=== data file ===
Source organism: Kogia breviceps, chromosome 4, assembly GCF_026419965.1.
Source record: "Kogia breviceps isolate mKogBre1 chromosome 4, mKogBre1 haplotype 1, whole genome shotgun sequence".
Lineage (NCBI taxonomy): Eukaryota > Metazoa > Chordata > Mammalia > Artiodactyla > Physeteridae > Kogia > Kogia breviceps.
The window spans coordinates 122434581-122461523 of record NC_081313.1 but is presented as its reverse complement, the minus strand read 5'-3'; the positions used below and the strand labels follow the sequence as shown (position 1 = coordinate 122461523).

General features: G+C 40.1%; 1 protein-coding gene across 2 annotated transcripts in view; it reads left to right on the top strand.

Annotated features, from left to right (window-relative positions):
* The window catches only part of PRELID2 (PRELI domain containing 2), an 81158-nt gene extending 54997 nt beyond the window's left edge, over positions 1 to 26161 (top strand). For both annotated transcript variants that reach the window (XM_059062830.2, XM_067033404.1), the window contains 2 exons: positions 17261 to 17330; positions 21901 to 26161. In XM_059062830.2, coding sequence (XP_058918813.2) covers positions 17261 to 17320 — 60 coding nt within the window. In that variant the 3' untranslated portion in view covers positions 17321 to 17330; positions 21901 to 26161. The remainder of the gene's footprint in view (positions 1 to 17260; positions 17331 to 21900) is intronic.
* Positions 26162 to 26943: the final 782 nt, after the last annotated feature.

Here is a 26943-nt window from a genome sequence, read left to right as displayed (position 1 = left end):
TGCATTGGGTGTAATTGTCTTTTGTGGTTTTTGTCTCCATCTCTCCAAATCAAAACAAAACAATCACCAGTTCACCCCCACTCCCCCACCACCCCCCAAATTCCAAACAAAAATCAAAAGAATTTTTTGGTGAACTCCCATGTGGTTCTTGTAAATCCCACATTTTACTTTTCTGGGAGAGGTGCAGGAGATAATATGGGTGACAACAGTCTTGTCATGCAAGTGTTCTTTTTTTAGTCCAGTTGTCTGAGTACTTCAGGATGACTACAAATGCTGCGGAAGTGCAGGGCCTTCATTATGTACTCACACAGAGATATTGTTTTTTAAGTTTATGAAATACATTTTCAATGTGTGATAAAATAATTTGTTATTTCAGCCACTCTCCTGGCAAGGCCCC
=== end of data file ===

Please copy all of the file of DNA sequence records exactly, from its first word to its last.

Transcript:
Source organism: Kogia breviceps, chromosome 4, assembly GCF_026419965.1.
Source record: "Kogia breviceps isolate mKogBre1 chromosome 4, mKogBre1 haplotype 1, whole genome shotgun sequence".
Lineage (NCBI taxonomy): Eukaryota > Metazoa > Chordata > Mammalia > Artiodactyla > Physeteridae > Kogia > Kogia breviceps.
The window spans coordinates 122434581-122461523 of record NC_081313.1 but is presented as its reverse complement, the minus strand read 5'-3'; the positions used below and the strand labels follow the sequence as shown (position 1 = coordinate 122461523).

General features: G+C 40.1%; 1 protein-coding gene across 2 annotated transcripts in view; it reads left to right on the top strand.

Annotated features, from left to right (window-relative positions):
* The window catches only part of PRELID2 (PRELI domain containing 2), an 81158-nt gene extending 54997 nt beyond the window's left edge, over positions 1 to 26161 (top strand). For both annotated transcript variants that reach the window (XM_059062830.2, XM_067033404.1), the window contains 2 exons: positions 17261 to 17330; positions 21901 to 26161. In XM_059062830.2, coding sequence (XP_058918813.2) covers positions 17261 to 17320 — 60 coding nt within the window. In that variant the 3' untranslated portion in view covers positions 17321 to 17330; positions 21901 to 26161. The remainder of the gene's footprint in view (positions 1 to 17260; positions 17331 to 21900) is intronic.
* Positions 26162 to 26943: the final 782 nt, after the last annotated feature.

Here is a 26943-nt window from a genome sequence, read left to right as displayed (position 1 = left end):
TGCATTGGGTGTAATTGTCTTTTGTGGTTTTTGTCTCCATCTCTCCAAATCAAAACAAAACAATCACCAGTTCACCCCCACTCCCCCACCACCCCCCAAATTCCAAACAAAAATCAAAAGAATTTTTTGGTGAACTCCCATGTGGTTCTTGTAAATCCCACATTTTACTTTTCTGGGAGAGGTGCAGGAGATAATATGGGTGACAACAGTCTTGTCATGCAAGTGTTCTTTTTTTAGTCCAGTTGTCTGAGTACTTCAGGATGACTACAAATGCTGCGGAAGTGCAGGGCCTTCATTATGTACTCACACAGAGATATTGTTTTTTAAGTTTATGAAATACATTTTCAATGTGTGATAAAATAATTTGTTATTTCAGCCACTCTCCTGGCAAGGCCCC